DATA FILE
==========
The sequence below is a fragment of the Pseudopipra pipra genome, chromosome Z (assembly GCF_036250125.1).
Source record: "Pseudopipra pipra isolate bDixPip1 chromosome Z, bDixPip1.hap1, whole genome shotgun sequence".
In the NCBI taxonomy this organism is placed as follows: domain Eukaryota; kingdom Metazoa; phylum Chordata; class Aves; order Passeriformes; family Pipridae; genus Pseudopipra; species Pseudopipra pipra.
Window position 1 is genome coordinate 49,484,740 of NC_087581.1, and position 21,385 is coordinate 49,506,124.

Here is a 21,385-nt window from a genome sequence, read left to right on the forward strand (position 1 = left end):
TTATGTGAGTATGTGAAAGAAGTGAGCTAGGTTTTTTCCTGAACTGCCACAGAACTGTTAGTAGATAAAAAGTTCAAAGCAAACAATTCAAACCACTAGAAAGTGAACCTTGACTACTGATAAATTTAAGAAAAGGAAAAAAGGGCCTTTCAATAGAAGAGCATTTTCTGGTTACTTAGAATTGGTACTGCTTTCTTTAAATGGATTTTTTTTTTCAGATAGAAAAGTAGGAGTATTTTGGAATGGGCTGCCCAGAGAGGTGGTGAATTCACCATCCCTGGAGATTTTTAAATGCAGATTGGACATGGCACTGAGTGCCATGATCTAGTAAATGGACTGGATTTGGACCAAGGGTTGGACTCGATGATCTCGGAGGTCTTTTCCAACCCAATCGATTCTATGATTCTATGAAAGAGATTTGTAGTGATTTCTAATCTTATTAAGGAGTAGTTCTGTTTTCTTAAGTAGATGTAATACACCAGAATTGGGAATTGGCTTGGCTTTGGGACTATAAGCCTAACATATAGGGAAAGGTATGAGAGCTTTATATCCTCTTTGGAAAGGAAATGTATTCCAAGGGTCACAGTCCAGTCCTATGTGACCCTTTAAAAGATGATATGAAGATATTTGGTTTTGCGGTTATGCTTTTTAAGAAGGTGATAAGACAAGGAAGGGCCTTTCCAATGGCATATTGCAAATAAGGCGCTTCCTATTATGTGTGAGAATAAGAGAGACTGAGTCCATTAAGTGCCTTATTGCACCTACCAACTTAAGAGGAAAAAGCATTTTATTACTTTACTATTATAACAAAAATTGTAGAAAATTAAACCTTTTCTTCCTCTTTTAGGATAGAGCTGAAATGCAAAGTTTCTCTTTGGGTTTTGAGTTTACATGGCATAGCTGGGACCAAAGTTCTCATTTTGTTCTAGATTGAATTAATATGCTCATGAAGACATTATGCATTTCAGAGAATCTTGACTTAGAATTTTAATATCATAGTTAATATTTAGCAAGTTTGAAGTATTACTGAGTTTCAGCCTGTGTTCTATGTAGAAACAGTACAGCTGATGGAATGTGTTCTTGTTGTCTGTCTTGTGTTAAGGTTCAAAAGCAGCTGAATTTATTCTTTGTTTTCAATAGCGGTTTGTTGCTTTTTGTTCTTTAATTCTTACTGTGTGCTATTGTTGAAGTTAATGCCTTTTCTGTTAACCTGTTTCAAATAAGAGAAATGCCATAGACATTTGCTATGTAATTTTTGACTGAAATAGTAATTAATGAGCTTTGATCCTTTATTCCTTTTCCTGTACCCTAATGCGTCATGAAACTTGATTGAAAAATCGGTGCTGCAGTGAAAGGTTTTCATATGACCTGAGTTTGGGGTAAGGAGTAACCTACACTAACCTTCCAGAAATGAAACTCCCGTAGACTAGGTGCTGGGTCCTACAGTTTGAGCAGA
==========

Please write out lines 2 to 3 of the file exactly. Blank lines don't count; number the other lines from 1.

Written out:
Source record: "Pseudopipra pipra isolate bDixPip1 chromosome Z, bDixPip1.hap1, whole genome shotgun sequence".
In the NCBI taxonomy this organism is placed as follows: domain Eukaryota; kingdom Metazoa; phylum Chordata; class Aves; order Passeriformes; family Pipridae; genus Pseudopipra; species Pseudopipra pipra.